Thrombolytic therapy for wake-up stroke: A systematic review and meta-analysis

Brian Mac Grory, Ian J. Saldanha, Eva A. Mistry, Christoph Stretz, Sven Poli, Marek Sykora, Lars Kellert, Katharina Feil, Shreyansh Shah, Ryan McTaggart, Derek Riebau, Shadi Yaghi, Kenneth Gaines, Ying Xian, Wuwei Feng, Matthew Schrag

Research output: Contribution to journalArticlepeer-review

8 Scopus citations


Background and purpose: According to evidence-based clinical practice guidelines, patients presenting with disabling stroke symptoms should be treated with intravenous tissue plasminogen activator (IV tPA) within 4.5 h of time last known well. However, 25% of strokes are detected upon awakening (i.e., wake-up stroke [WUS]), which renders patients ineligible for IV tPA administered via time-based treatment algorithms, because it is impossible to establish a reliable time of symptom onset. We performed a systematic review and meta-analysis of the efficacy and safety of IV tPA compared with normal saline, placebo, or no treatment in patients with WUS using imaging-based treatment algorithms. Methods: We searched MEDLINE, Web of Science, and Scopus between January 1, 2006 and April 30, 2020. We included controlled trials (randomized or nonrandomized), observational cohort studies (prospective or retrospective), and single-arm studies in which adults with WUS were administered IV tPA after magnetic resonance imaging (MRI)- or computed tomography (CT)-based imaging. Our primary outcome was recovery at 90 days (defined as a modified Rankin Scale [mRS] score of 0–2), and our secondary outcomes were symptomatic intracranial hemorrhage (sICH) within 36 h, mortality, and other adverse effects. Results: We included 16 studies that enrolled a total of 14,017 patients. Most studies were conducted in Europe (37.5%) or North America (37.5%), and 1757 patients (12.5%) received IV tPA. All studies used MRI-based (five studies) or CT-based (10 studies) imaging selection, and one study used a combination of modalities. Sixty-one percent of patients receiving IV tPA achieved an mRS score of 0 to 2 at 90 days (95% confidence interval [CI]: 51%–70%, 12 studies), with a relative risk (RR) of 1.21 compared with patients not receiving IV tPA (95% CI: 1.01–1.46, four studies). Three percent of patients receiving IV tPA experienced sICH within 36 h (95% CI: 2.5%–4.1%; 16 studies), which is an RR of 4.00 compared with patients not receiving IV tPA (95% CI: 2.85–5.61, seven studies). Conclusions: This systematic review and meta-analysis suggests that IV tPA is associated with a better functional outcome at 90 days despite the increased but acceptable risk of sICH. Based on these results, IV tPA should be offered as a treatment for WUS patients with favorable neuroimaging findings.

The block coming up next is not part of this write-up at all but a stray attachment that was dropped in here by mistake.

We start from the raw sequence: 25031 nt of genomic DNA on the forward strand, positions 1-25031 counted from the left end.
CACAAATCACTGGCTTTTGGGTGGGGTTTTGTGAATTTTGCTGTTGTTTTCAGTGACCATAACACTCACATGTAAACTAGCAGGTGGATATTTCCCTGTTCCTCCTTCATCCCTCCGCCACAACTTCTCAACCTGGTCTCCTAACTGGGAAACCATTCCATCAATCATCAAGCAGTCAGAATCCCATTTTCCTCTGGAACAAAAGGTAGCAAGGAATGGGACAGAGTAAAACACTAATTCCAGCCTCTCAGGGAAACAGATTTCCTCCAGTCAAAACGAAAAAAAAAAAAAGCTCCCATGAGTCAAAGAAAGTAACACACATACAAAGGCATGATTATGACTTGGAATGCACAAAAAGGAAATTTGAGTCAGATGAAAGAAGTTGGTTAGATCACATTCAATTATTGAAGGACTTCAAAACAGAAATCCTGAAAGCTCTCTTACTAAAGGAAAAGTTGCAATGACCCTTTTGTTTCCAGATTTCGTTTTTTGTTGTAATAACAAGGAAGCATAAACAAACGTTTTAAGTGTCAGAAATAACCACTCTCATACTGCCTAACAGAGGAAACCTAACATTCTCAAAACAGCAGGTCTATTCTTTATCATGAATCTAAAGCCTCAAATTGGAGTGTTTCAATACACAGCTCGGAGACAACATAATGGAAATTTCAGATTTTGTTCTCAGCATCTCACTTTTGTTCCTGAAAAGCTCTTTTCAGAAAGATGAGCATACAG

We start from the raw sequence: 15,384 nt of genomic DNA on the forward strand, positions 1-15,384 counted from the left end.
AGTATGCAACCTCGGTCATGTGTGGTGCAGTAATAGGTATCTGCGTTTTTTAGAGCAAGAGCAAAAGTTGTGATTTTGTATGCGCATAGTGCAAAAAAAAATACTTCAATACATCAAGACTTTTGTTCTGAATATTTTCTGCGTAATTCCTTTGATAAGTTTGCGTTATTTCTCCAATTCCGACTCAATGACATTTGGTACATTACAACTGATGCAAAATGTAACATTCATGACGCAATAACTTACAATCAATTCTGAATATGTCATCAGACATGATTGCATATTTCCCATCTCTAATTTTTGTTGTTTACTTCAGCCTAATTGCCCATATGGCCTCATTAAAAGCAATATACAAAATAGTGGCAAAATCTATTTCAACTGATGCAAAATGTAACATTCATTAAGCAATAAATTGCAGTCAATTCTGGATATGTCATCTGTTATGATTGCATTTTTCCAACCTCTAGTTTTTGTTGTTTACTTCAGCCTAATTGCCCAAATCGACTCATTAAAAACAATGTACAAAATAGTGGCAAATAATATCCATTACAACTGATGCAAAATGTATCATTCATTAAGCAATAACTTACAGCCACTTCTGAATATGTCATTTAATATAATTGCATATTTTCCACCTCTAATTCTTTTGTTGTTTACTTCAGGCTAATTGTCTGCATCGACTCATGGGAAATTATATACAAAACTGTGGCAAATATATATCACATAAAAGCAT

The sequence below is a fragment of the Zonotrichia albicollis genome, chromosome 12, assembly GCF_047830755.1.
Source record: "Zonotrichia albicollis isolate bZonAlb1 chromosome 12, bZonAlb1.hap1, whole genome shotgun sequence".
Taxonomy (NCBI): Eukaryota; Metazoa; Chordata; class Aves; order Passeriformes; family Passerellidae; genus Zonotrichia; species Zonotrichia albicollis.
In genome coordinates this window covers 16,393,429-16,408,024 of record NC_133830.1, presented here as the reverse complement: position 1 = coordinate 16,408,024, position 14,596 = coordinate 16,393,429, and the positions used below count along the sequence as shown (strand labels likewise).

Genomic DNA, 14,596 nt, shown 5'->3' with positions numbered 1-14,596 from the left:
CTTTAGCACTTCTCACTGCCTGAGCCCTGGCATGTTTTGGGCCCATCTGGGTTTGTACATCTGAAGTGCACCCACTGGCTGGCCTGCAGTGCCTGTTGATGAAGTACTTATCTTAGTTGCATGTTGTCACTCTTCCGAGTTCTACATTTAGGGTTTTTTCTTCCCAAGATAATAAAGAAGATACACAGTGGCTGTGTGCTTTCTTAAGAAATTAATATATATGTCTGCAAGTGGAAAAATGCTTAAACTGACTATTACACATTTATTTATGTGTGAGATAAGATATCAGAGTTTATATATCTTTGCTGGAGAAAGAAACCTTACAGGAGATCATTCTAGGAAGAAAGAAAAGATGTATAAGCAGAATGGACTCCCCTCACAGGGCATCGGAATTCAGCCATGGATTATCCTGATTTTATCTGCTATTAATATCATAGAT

Original languageEnglish (US)
Pages (from-to)2006-2016
Number of pages11
JournalEuropean Journal of Neurology
Issue number6
StatePublished - Jun 2021
Externally publishedYes


  • ischemic stroke
  • perfusion-based imaging
  • tPA
  • thrombolysis
  • wake-up-stroke

ASJC Scopus subject areas

  • Neurology
  • Clinical Neurology


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